Festinho is a perfect little festival run to raise money for the ABC Trust, which helps Brazilian street kids.  When I arrived, it had been raining solidly for about a week and the site was waterlogged and very muddy. This made getting the harp up to the stage an interesting challenge:

Harp in a buggy

This was exactly as undignified and uncomfortable as it looks

Thanks to the combination of excellent sound crew, the lovely Gina compering, and a wonderful crowd full of friends, we played an absolute blinder. It was fantastic to see so many kids dancing at the front – and then to see them replaced by dancing grownups by the end of the set.  I haven’t had that much fun on stage for a very long time. There may have been a celebratory cider or two afterwards…

Shadow Orchestra festinho

Festinho gets a thumbs up from the band

Following us on the Harvest stage were the wonderful Correspondents, with their blend of souped-up swing, blues-step (like dubstep, but bluesier) and crazy dancing:

Correspondents Festinho

The Correspondents tear it up, in a terribly civilised manner

After hanging around with the Correspondents after the gig in the luxury backstage area (i.e. the patch of grass behind the kebab stall, next to the Portaloos), we headed off to see  the sickeningly talented Jon Hopkins play a corking set in the beautiful woodland stage, aided and abetted my Myogenic on visuals.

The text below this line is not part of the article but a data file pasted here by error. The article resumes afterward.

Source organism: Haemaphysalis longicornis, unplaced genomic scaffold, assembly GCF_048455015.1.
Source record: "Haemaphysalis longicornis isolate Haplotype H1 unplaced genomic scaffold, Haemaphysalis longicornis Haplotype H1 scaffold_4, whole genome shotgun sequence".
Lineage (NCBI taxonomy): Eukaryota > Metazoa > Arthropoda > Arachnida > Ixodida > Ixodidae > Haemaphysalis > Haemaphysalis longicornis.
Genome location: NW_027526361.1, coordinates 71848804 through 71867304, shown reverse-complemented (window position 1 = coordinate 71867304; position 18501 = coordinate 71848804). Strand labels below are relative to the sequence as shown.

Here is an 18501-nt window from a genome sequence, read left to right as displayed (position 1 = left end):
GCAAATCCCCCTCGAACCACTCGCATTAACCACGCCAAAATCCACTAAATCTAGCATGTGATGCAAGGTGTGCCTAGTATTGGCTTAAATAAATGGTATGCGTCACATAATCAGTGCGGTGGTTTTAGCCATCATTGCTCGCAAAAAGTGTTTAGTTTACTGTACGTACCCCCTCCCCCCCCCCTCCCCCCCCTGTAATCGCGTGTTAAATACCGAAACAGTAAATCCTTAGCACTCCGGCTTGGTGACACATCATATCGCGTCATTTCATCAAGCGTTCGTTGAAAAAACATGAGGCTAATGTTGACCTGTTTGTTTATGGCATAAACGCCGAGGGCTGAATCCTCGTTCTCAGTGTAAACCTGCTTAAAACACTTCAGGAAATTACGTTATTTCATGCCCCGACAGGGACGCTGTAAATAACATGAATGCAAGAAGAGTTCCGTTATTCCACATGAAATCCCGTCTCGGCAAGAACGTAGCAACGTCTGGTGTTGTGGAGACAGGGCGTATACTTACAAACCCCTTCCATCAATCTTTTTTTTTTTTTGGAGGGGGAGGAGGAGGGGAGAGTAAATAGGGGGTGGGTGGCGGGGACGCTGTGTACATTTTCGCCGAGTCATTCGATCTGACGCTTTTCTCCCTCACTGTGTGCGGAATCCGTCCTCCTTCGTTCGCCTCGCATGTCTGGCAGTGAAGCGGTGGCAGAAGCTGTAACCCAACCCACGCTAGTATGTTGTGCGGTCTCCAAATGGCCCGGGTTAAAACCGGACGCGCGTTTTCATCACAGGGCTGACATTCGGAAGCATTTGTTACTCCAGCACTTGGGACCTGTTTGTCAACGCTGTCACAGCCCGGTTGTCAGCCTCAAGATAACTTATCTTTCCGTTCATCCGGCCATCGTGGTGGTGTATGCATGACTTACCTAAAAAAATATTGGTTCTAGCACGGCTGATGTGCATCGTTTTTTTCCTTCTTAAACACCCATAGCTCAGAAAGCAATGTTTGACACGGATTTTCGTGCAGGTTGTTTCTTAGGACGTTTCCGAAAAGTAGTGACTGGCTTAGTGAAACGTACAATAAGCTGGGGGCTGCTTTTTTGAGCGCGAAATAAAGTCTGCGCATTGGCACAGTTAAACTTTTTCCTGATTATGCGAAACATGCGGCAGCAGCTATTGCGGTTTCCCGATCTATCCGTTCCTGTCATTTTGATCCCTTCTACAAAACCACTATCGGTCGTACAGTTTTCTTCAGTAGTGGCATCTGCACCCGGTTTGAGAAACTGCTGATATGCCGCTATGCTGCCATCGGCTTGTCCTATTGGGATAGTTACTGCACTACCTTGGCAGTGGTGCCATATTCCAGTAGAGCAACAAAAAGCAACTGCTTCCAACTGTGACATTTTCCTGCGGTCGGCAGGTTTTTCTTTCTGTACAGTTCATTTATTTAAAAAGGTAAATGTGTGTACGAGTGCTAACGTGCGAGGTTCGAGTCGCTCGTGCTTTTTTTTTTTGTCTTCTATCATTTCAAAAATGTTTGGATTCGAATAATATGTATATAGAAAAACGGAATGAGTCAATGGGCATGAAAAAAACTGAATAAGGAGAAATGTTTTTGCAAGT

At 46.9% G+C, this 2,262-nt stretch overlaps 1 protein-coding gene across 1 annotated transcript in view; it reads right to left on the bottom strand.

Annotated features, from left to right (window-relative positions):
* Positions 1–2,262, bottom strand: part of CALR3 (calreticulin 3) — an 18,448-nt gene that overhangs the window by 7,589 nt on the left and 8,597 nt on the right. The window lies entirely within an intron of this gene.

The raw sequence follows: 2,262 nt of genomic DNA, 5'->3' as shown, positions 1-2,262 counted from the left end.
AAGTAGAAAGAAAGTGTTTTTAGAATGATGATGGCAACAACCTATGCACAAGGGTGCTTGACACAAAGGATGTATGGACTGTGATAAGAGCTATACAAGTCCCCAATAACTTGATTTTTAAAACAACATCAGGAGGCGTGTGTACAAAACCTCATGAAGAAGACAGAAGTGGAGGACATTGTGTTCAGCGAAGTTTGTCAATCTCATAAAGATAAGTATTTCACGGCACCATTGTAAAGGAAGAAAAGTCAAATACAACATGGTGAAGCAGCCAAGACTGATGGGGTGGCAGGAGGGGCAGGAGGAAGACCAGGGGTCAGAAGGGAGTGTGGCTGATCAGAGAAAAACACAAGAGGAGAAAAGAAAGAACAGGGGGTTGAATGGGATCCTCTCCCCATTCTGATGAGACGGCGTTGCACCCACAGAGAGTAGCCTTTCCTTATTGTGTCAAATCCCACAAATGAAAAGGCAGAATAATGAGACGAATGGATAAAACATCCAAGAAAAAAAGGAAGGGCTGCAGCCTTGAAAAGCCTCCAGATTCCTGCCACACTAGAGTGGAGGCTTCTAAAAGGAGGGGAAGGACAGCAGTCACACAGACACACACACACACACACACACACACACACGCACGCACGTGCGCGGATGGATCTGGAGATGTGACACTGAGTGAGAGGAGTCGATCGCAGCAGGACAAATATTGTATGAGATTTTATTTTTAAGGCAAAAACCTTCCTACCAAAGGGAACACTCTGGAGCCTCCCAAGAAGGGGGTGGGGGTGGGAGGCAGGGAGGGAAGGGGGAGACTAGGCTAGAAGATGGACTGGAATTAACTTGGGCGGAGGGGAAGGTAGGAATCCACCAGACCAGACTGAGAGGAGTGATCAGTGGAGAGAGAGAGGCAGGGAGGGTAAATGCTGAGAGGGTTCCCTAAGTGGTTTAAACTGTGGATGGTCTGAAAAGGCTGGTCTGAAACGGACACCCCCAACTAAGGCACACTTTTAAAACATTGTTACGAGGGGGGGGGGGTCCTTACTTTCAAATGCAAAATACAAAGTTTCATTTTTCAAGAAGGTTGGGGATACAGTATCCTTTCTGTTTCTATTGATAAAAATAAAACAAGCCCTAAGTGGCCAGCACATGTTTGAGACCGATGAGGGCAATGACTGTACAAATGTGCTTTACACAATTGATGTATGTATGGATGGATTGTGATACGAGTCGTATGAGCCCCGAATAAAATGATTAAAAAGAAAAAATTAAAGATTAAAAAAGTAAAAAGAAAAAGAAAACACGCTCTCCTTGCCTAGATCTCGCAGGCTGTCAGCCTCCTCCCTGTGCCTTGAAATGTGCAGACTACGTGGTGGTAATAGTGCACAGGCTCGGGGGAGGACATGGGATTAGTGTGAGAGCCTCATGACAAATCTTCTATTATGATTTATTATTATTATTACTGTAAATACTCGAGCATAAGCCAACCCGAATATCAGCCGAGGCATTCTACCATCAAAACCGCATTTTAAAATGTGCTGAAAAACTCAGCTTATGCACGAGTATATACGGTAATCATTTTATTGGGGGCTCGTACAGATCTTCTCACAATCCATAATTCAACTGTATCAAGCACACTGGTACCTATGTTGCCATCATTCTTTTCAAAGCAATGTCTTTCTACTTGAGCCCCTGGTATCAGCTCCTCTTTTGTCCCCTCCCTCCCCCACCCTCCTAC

The next day, I only got a couple of hours to chill out with friends in the gorgeous sunshine:

Festinho lawn

No relaxing for me.

Then it was back on the road, heading up the M6 to Knutsford Travelodge to stay for Saturday night. Rock and roll. I discovered that it appears to be impossible to buy any alcohol in Knutsford services (probably a very good thing) although M&S provides a tasty picnic dinner.

Harp in Knutsford Travelodge

Knutsford Travelodge. It's not all glamour, you know...

Sunday was The Big One – 150 miles up the M6 to Silloth, outside Carlisle, for a gig at Solfest with Sunday Driver. It was a lovely sunny day, and we got a great crowd on the Drystone stage for our gig – including lots of very enthusiastic underage dancers.

Solfest flags

Solfest. Sunny but windy

As I was leaving the site to head back to Knutsford Travelodge, the plan came unravelled – a puncture. Luckily, a steward and a security guard were on hand to help me put the spare on:

Spare tyre change

My Knights in Shiny Jackets